starlin castro javier baezAlthough the Cubs are behind the 8-ball having already lost every game they’ve played this season, some folks can look at their situation and still find seeds of optimism.

To be sure, my dispassionate take on the Cubs’ likeliest outcome this year has them somewhere in the 70-win range, tops, with an expected summer sell-off accelerating the losing in the second half. I’ll hedge by noting that I do like the composition of the roster, particularly the versatility and flexibility, and I do see many players who could surprise to the upside (and if enough of them do it at once, great things can happen). All, in all, though, I don’t see .500 in the Cubs’ future this year.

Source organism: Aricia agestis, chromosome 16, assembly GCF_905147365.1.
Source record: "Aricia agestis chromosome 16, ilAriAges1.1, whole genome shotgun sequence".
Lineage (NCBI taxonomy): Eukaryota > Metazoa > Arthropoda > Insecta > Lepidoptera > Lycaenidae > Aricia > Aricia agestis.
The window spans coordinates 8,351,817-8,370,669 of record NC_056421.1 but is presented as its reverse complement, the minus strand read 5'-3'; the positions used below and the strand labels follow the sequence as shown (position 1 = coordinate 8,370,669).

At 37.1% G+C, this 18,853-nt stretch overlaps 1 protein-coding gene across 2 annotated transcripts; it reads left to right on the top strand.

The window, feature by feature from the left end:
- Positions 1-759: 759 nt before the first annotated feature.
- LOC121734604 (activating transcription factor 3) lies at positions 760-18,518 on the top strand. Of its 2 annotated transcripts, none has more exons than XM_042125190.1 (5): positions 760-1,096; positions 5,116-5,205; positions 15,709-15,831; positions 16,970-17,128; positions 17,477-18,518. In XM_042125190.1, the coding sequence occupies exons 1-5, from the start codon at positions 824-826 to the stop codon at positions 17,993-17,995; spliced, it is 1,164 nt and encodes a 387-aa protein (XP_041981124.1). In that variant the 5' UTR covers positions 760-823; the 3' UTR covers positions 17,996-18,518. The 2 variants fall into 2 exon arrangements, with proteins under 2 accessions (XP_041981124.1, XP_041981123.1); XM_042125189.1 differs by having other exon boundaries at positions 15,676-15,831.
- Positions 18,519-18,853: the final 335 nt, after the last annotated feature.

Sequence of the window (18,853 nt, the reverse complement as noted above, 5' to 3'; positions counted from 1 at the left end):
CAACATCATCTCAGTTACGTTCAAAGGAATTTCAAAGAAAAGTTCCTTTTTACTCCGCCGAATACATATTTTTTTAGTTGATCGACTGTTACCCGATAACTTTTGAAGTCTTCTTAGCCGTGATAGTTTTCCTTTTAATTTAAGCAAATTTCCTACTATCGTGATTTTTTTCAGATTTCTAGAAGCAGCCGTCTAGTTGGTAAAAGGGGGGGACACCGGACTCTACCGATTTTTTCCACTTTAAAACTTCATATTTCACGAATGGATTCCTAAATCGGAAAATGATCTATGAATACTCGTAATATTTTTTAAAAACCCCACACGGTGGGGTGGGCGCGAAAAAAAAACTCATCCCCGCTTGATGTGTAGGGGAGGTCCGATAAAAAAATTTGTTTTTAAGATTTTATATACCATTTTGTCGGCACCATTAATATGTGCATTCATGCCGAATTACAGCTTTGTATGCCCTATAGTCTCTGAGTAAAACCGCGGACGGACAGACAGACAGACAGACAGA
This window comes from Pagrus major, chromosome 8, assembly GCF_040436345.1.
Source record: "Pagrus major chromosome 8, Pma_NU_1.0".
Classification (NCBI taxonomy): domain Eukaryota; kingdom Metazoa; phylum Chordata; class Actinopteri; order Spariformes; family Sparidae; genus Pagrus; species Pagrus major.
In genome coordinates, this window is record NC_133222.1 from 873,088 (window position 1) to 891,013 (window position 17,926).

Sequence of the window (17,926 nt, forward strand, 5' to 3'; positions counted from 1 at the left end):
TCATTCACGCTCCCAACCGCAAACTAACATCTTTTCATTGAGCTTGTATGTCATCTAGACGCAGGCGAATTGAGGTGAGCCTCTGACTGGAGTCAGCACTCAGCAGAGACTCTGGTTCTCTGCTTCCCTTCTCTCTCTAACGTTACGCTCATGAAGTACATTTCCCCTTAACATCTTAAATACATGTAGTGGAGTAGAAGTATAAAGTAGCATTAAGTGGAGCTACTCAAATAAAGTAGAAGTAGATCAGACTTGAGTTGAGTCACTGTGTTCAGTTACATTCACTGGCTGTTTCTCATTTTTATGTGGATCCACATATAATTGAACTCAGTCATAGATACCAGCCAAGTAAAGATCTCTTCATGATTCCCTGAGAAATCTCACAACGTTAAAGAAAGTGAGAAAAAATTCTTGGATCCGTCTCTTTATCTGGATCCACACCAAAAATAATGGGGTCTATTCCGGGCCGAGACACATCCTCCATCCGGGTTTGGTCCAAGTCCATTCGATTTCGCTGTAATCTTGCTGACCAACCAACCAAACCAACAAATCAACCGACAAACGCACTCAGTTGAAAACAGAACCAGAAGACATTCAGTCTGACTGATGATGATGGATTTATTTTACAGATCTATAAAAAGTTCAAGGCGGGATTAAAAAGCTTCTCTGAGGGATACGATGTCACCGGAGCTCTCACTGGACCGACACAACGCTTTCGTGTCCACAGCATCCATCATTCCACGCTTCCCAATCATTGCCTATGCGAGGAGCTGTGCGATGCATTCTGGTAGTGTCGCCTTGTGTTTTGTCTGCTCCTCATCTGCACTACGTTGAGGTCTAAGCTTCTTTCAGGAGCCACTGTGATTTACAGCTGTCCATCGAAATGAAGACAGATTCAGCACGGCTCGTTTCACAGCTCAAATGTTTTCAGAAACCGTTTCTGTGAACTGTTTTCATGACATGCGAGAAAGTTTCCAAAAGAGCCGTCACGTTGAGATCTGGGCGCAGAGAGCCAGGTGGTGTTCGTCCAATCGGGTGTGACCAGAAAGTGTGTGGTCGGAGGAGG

But FanGraphs’ Dave Cameron can see it. In his recent piece on five things he believes about the 2014 season (must read, naturally), here’s what he says in part about the Cubs, whom he believes might be better than folks think:

I think this team might be surprisingly not awful, in part because I think the players who are taking the field on Opening Day might not be regulars for a terribly long period of time. Javier Baez looks to be on the verge of a Major League call-up, and if he hits in Triple-A like he did in Double-A last year, the Cubs won’t keep him down for too long. And depending on how the infield shakes out, he might not come alone. Arismendy Alcantara and Kris Bryant also aren’t that far off, and depending on how aggressive the Cubs want to be with second half promotions, Jorge Soler could see Chicago towards the end of the year as well.